Intensity of purpose, of sound, of vision…everything about Nadine Shah screams intensity. Her humour is coal-black and morbid, her music is challenging and muscular, and her unique perspective on the human condition is incomparable. Nadine Shah is intensity, personified.

Her favourite artist of all time? Scott Walker. Her favourite Talking Heads album? Naked. The artists she’s frequently compared to? Nick Cave, PJ Harvey and other neo-noir hardboiled Goth-ites. These aren’t things one should take lightly, and although they’re clear indicators, these factoids can’t really prepare you for the onslaught Shah delivers on Kitchen Sink.

That Talking Heads album – frequently overlooked because of just how draining it is – informs the opening salvo, “Club Cougar”, with its blaring brass and thunderous rhythms. It’s the first sign that you need to strap yourself in, and Shah just increases the pressure relentlessly throughout this excellent record: the guitars throughout the album are aggressive and sharp-edged, the bass is consistently robust and roaring, and rhythms are serpentine and oppressive - barely a moment goes by that you aren’t feeling Shah’s own claustrophobia, the weight of her own aging bearing down on your shoulders. The haunting, open-sky, Wild West terror of “Kite” is one such track that just oozes existential doom, from its ringing synths to its dizzying guitar – it’s like Alejandro Jodorowsky’s El Topo, reimagined by Cormac McCarthy and brought to life by a Geordie goth. The demons you meet there on the prairie are real.

“Buckfast” is a loose Berlin blues, with dead eyes, open mouth and a lurching gait – this is “Sister Midnight” as written by Sylvia Plath or Shirley Jackson. 1977 Iggy informs the swinging rhythm of “Trad”, but this time the slack-jawed, sweat-slicked Lust for Life speed demon. Elsewhere, the chiming indie rock of “Ukrainian Wine” carries hints of the Velvet Underground, and the steamy, rubbery grooves of “Dillydally” instantly evoke Can, and David Byrne and Brian Eno’s My Life in the Bush of Ghosts. All of these complementary flavours combine to a truly satisfying whole: this is Shah’s fourth, and best, album.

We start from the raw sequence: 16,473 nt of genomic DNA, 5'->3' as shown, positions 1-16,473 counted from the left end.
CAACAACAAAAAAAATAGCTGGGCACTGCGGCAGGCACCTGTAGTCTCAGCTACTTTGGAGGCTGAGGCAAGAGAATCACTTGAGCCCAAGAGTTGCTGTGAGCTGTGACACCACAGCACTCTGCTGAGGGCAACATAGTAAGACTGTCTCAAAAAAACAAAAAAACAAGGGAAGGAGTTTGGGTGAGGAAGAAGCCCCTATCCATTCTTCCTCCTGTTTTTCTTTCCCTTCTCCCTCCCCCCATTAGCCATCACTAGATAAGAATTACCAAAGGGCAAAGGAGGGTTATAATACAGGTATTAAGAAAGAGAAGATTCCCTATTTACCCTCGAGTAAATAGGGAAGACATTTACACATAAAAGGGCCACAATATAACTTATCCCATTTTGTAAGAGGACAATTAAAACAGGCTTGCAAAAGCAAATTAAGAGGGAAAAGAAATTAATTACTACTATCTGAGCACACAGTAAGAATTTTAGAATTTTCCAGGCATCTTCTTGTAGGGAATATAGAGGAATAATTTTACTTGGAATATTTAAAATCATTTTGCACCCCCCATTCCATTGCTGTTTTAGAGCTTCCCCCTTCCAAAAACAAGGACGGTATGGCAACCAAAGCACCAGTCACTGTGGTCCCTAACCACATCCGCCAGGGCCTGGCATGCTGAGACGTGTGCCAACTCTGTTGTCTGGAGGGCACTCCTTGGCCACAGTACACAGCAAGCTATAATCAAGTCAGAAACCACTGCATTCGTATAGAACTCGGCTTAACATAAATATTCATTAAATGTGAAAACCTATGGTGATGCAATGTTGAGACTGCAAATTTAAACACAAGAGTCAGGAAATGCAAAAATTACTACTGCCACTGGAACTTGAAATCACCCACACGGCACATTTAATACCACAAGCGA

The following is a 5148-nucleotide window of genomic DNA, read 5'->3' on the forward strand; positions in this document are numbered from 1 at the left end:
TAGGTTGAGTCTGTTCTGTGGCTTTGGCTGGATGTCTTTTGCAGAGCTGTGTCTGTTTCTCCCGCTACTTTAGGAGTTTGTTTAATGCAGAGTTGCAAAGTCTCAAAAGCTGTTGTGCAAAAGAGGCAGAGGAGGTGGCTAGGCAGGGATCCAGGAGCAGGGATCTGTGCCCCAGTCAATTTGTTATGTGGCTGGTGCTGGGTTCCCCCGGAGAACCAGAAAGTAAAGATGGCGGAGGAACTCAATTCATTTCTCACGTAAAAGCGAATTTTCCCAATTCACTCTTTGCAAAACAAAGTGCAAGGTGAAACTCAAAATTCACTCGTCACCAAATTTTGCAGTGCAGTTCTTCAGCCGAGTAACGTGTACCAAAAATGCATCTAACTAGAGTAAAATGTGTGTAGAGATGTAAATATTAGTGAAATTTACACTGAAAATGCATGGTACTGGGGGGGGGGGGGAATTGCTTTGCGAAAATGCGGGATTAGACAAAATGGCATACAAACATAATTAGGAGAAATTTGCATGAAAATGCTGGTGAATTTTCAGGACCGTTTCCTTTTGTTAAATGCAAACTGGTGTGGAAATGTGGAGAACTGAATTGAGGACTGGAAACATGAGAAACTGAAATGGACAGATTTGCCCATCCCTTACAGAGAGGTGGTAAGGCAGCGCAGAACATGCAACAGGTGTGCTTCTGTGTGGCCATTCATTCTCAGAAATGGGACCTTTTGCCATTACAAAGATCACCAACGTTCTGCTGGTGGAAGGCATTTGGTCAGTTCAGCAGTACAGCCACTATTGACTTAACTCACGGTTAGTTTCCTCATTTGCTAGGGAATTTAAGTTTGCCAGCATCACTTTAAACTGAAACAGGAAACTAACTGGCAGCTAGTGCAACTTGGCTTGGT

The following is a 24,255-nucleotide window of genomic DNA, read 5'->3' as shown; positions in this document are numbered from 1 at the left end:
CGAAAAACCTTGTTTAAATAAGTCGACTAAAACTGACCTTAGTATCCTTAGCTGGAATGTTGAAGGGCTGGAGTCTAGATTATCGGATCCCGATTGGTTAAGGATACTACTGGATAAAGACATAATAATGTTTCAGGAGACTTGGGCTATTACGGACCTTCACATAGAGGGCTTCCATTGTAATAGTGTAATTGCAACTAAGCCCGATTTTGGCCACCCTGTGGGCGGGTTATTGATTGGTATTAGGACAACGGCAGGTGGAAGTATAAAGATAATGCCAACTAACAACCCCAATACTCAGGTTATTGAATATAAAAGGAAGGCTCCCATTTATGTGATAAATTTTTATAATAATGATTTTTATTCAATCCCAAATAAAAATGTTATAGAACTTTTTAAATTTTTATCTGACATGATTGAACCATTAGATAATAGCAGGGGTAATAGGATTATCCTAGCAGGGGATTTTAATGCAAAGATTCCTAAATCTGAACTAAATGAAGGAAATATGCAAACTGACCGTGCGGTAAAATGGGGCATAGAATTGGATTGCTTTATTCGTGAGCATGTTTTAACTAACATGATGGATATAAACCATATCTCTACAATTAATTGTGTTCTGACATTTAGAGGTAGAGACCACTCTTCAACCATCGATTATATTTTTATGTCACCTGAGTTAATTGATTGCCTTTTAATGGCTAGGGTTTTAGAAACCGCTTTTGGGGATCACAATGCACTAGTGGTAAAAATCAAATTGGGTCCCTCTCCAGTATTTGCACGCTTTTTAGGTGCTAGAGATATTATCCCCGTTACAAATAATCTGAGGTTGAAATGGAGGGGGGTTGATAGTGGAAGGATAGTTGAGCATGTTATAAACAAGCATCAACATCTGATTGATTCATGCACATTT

Earlier I said that intensity is the thing that comes to mind when you think about Nadine Shah, and in all seriousness, it’s probably just because she seems to feel things so intensely. Aging, and motherhood, and society, and femininity – all weaponised and handled with aggression and raw power. Shah isn’t angry, nor is she raging against anything in particular, but her clear-eyed sense of perception just skewers humanity, with all of our strengths, all of our flaws. Nadine Shah is an equal-opportunity misanthrope, and she’s coming for you, whether you like it or not.